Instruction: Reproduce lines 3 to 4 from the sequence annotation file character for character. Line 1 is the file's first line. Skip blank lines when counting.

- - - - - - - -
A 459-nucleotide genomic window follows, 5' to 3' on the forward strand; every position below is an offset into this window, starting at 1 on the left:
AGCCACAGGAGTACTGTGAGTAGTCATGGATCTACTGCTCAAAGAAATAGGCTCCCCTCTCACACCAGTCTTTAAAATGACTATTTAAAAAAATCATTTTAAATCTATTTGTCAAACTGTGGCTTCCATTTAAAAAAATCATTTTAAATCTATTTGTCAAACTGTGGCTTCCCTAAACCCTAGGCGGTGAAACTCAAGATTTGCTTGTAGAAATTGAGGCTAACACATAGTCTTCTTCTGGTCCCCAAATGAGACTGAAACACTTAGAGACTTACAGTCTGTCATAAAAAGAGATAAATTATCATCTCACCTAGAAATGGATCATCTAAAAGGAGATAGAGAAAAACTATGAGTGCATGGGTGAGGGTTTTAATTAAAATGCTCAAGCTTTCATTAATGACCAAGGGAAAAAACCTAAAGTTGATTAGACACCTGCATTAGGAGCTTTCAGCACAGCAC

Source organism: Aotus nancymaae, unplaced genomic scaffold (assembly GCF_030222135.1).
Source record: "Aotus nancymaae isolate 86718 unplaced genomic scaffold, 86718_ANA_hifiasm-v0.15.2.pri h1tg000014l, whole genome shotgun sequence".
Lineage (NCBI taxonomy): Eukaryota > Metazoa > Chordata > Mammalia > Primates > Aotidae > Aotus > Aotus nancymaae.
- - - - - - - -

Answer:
Source organism: Aotus nancymaae, unplaced genomic scaffold (assembly GCF_030222135.1).
Source record: "Aotus nancymaae isolate 86718 unplaced genomic scaffold, 86718_ANA_hifiasm-v0.15.2.pri h1tg000014l, whole genome shotgun sequence".